Goodman seems to imply that the people who qualify as “Davos Men” act purely out of self-interest which translates easily into greed. But many of these folks actually believe the nonsense they espouse — the approach to economic policymaking Goodman sums up as the “Cosmic Lie.” That’s the proposition that cutting taxes on rich people and corporations will trickle down to the rest of us and be good for society in short order. Of course, four decades of experience in the United States have shown uncontrovertibly that this is ridiculous. Trickle-down economics simply doesn’t work. Despite the abundant evidence that the theory is flat-out wrong, many people believe it. Just because they’re rich doesn’t mean they’re smart. Clever in most cases, yes. But not necessarily capable of parsing economic data without focusing exclusively on what’s in it for them.


The author reserves a large measure of his venom for stakeholder capitalism — an approach to corporate management that seeks to share a company’s gains among all its stakeholders. Which means that shareholders are considered merely one of several groups to benefit — contrary to the prevailing mode in business which revolves around shareholder primacy. Goodman rails against the declaration on August 19, 2019, by the Business Roundtable redefining the “purpose of a corporation.” Overturning its 22-year-old policy that held maximizing shareholder return as a company’s highest purpose, they asserted that “companies should serve not only their shareholders, but also deliver value to their customers, invest in employees, deal fairly with suppliers and support the communities in which they operate.” All five billionaires Goodman singles out signed this declaration.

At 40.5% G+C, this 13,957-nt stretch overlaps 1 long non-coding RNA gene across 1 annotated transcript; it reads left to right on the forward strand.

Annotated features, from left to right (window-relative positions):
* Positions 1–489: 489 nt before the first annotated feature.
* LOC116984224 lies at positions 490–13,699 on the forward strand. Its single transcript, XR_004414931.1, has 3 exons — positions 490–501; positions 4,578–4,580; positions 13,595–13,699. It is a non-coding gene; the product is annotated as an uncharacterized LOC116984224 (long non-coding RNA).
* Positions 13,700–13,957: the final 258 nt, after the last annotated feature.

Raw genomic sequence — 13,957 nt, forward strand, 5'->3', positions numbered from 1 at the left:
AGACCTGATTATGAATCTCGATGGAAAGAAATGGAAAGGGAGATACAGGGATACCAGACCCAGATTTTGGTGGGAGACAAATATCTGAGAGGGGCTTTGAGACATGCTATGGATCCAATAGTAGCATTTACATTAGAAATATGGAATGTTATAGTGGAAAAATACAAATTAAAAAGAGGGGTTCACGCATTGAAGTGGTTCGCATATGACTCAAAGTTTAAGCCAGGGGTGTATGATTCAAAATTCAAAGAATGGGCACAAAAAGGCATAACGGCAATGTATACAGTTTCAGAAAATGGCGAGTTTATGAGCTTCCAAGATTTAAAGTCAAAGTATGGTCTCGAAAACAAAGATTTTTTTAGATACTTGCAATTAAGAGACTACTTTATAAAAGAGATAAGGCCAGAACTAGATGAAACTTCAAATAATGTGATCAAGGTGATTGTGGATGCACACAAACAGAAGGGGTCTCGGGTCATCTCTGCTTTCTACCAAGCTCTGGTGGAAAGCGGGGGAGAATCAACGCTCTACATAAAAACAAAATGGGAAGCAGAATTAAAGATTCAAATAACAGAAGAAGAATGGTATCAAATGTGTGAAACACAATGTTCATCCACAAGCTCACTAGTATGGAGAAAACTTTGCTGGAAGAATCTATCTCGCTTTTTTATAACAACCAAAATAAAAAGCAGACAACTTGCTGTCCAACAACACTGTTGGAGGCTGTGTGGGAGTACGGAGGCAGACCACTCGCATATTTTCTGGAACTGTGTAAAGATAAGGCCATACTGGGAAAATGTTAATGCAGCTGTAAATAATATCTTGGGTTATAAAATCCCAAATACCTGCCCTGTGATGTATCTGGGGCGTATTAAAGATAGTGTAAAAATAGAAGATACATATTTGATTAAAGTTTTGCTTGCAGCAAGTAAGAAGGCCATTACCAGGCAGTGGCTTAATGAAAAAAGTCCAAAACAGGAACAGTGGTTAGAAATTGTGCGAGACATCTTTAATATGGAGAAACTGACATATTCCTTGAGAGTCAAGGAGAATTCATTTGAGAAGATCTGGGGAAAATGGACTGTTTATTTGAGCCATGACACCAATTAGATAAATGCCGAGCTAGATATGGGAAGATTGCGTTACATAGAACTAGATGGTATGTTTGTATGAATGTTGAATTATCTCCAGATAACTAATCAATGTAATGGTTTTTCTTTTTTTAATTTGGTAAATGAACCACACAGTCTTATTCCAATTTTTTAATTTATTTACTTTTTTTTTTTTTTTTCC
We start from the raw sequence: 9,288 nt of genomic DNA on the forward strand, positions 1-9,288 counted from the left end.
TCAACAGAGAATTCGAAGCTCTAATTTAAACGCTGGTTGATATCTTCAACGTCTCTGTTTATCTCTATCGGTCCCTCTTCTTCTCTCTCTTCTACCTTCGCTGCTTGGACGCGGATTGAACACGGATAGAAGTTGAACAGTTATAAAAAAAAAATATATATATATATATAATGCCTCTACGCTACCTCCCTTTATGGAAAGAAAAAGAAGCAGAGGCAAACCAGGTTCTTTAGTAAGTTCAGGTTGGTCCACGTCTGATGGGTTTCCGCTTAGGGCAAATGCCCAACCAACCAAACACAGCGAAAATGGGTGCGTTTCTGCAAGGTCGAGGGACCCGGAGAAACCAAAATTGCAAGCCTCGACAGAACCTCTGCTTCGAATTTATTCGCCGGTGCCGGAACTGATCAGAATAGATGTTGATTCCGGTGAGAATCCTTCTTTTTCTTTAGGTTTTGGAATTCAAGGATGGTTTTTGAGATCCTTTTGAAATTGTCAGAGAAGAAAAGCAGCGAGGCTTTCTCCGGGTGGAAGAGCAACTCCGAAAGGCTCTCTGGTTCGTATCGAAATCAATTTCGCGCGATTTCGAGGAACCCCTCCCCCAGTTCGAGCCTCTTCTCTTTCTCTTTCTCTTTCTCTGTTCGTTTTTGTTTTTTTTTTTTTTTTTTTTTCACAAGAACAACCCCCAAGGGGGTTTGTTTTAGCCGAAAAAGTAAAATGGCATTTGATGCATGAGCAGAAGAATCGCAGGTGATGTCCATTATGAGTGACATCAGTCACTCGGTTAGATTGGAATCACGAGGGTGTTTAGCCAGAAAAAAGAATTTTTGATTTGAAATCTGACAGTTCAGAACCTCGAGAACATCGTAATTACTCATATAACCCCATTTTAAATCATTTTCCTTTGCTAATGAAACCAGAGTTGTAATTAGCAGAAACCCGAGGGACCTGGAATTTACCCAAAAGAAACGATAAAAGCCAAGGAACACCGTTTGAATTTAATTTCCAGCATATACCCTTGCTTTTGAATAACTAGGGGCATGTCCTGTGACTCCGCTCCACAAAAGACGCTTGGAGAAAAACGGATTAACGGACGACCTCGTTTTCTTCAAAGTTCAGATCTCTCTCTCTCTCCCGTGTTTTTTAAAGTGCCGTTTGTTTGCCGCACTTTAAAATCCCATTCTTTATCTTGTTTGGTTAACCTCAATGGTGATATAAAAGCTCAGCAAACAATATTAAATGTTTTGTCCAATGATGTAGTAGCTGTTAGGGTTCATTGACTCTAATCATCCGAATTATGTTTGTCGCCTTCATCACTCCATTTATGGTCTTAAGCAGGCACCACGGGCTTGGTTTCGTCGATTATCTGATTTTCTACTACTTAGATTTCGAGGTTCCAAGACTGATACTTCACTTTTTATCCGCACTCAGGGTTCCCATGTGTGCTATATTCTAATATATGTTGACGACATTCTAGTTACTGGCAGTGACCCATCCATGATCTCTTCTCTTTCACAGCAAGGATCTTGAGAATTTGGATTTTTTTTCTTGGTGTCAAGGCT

Seal used by B Corporations to assert how they work to lessen the widening economic inequality
Few of the companies in the Business Roundtable are truly engaged in stakeholder capitalism. But thousands of B Corporations are doing so.


Stakeholder capitalism represents a huge step beyond the ruthless corporate practices that have driven a wedge between rich and poor in our society and made life more challenging for us all. Goodman describes those practices in gleeful detail in the pages of Davos Man. He is either unaware, or simply chooses to ignore, how companies large and small have rejected shareholder primacy. I’ve been involved in the movement for socially responsible business since 1990 and know a great deal about this subject. To learn how thousands of companies around the world — including my own firm, Mal Warwick Donordigital — are undertaking earnest efforts to implement stakeholder capitalism, check out the growing number of B Corps you can find here. And to see how the principles we’ve elaborated are now becoming embedded in corporate law, take a look at the 21st century innovation called the benefit corporation.


Photo of Peter S. Goodman, author of this book about widening economic inequality